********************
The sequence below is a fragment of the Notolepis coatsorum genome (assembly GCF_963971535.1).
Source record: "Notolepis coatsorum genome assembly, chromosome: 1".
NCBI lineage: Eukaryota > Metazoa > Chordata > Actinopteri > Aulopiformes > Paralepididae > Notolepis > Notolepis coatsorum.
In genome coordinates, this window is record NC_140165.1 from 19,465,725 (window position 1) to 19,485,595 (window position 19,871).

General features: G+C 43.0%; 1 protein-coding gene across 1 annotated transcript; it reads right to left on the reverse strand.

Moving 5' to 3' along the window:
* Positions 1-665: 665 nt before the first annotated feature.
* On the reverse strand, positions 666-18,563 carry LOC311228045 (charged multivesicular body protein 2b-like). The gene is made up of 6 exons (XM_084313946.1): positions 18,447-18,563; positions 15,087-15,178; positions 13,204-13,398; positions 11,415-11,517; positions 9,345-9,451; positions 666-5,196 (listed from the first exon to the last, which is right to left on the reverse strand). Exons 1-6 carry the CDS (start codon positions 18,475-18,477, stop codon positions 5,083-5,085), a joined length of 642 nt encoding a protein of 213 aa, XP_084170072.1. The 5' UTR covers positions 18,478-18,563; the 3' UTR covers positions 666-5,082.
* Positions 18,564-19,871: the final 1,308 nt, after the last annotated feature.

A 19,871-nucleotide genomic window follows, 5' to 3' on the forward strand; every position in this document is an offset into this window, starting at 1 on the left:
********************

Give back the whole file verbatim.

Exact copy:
The sequence below is a fragment of the Notolepis coatsorum genome (assembly GCF_963971535.1).
Source record: "Notolepis coatsorum genome assembly, chromosome: 1".
NCBI lineage: Eukaryota > Metazoa > Chordata > Actinopteri > Aulopiformes > Paralepididae > Notolepis > Notolepis coatsorum.
In genome coordinates, this window is record NC_140165.1 from 19,465,725 (window position 1) to 19,485,595 (window position 19,871).

General features: G+C 43.0%; 1 protein-coding gene across 1 annotated transcript; it reads right to left on the reverse strand.

Moving 5' to 3' along the window:
* Positions 1-665: 665 nt before the first annotated feature.
* On the reverse strand, positions 666-18,563 carry LOC311228045 (charged multivesicular body protein 2b-like). The gene is made up of 6 exons (XM_084313946.1): positions 18,447-18,563; positions 15,087-15,178; positions 13,204-13,398; positions 11,415-11,517; positions 9,345-9,451; positions 666-5,196 (listed from the first exon to the last, which is right to left on the reverse strand). Exons 1-6 carry the CDS (start codon positions 18,475-18,477, stop codon positions 5,083-5,085), a joined length of 642 nt encoding a protein of 213 aa, XP_084170072.1. The 5' UTR covers positions 18,478-18,563; the 3' UTR covers positions 666-5,082.
* Positions 18,564-19,871: the final 1,308 nt, after the last annotated feature.

A 19,871-nucleotide genomic window follows, 5' to 3' on the forward strand; every position in this document is an offset into this window, starting at 1 on the left: